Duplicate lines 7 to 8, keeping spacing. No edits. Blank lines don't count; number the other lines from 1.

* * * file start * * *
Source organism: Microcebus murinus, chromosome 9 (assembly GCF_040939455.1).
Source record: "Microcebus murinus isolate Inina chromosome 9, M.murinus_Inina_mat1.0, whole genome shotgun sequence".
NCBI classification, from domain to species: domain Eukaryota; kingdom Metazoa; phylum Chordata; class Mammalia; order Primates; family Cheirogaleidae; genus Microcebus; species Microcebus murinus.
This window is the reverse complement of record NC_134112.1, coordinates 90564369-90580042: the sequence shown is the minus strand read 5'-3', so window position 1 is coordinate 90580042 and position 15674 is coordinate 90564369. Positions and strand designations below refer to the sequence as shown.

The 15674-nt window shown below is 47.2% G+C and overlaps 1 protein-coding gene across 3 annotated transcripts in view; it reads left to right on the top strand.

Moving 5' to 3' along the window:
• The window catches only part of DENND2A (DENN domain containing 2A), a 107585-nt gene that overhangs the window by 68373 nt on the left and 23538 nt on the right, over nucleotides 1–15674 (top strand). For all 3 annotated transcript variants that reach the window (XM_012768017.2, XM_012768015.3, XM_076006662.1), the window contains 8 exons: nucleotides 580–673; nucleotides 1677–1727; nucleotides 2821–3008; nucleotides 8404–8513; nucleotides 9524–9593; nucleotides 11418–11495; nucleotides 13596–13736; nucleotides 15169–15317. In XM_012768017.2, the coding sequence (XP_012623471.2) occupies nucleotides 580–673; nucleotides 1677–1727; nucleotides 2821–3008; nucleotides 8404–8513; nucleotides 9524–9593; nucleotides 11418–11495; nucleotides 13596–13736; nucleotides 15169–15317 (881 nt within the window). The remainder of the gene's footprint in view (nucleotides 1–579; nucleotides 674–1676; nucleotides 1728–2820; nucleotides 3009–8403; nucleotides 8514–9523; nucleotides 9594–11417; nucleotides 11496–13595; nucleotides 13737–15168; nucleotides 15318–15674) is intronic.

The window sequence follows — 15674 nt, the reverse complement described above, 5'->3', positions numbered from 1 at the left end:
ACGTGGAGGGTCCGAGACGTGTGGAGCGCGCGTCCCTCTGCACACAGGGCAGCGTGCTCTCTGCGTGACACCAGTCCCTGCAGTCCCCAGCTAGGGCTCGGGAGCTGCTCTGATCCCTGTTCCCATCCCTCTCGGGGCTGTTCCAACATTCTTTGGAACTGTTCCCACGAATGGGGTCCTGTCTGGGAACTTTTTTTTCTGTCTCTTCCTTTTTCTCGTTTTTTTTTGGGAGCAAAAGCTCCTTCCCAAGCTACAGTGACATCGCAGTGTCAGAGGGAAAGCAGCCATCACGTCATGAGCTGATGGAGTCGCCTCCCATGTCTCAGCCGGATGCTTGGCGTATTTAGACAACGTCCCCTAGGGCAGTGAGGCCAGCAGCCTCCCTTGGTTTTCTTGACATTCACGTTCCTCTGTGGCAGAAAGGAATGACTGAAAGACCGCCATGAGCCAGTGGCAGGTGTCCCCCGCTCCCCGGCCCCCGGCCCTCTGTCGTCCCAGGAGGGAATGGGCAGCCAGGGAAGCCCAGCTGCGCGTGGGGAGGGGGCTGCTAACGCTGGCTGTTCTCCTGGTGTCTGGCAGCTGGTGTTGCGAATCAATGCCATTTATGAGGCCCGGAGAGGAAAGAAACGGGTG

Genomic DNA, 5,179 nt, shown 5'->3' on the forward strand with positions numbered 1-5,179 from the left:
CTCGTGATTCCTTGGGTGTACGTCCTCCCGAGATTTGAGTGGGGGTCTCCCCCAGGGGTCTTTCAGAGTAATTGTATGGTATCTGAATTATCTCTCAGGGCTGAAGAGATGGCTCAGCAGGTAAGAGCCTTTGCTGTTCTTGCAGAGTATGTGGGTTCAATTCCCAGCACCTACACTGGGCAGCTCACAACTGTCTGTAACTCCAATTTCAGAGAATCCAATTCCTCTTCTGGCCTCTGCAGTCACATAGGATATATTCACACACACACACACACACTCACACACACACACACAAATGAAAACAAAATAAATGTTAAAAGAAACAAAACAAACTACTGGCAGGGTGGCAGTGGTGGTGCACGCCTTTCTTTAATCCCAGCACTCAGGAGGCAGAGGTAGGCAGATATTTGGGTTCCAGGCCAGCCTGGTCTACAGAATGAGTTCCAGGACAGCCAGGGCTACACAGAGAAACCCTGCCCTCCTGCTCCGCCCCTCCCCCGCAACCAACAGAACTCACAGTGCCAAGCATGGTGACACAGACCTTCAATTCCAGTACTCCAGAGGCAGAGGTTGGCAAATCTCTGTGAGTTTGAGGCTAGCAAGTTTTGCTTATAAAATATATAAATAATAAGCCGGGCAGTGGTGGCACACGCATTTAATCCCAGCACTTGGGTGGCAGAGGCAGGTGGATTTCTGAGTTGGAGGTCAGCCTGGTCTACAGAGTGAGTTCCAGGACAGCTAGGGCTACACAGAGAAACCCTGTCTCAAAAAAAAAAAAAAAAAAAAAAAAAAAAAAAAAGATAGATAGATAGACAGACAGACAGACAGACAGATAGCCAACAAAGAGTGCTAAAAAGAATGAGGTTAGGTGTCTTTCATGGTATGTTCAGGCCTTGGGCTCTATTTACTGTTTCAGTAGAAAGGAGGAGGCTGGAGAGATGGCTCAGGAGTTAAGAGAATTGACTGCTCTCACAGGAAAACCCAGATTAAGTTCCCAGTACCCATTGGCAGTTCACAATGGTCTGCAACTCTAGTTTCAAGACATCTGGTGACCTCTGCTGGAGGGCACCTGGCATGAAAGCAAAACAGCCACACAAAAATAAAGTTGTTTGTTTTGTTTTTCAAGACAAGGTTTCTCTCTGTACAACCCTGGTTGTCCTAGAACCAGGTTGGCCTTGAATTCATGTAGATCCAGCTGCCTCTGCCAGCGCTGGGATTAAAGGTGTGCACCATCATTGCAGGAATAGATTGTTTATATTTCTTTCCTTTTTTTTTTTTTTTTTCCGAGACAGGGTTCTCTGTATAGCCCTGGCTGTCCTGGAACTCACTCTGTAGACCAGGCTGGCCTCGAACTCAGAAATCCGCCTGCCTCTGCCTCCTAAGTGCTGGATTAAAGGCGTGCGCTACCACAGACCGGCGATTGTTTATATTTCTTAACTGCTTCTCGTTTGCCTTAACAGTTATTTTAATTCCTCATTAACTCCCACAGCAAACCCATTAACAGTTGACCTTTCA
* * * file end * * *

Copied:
• The window catches only part of DENND2A (DENN domain containing 2A), a 107585-nt gene that overhangs the window by 68373 nt on the left and 23538 nt on the right, over nucleotides 1–15674 (top strand). For all 3 annotated transcript variants that reach the window (XM_012768017.2, XM_012768015.3, XM_076006662.1), the window contains 8 exons: nucleotides 580–673; nucleotides 1677–1727; nucleotides 2821–3008; nucleotides 8404–8513; nucleotides 9524–9593; nucleotides 11418–11495; nucleotides 13596–13736; nucleotides 15169–15317. In XM_012768017.2, the coding sequence (XP_012623471.2) occupies nucleotides 580–673; nucleotides 1677–1727; nucleotides 2821–3008; nucleotides 8404–8513; nucleotides 9524–9593; nucleotides 11418–11495; nucleotides 13596–13736; nucleotides 15169–15317 (881 nt within the window). The remainder of the gene's footprint in view (nucleotides 1–579; nucleotides 674–1676; nucleotides 1728–2820; nucleotides 3009–8403; nucleotides 8514–9523; nucleotides 9594–11417; nucleotides 11496–13595; nucleotides 13737–15168; nucleotides 15318–15674) is intronic.

The window sequence follows — 15674 nt, the reverse complement described above, 5'->3', positions numbered from 1 at the left end: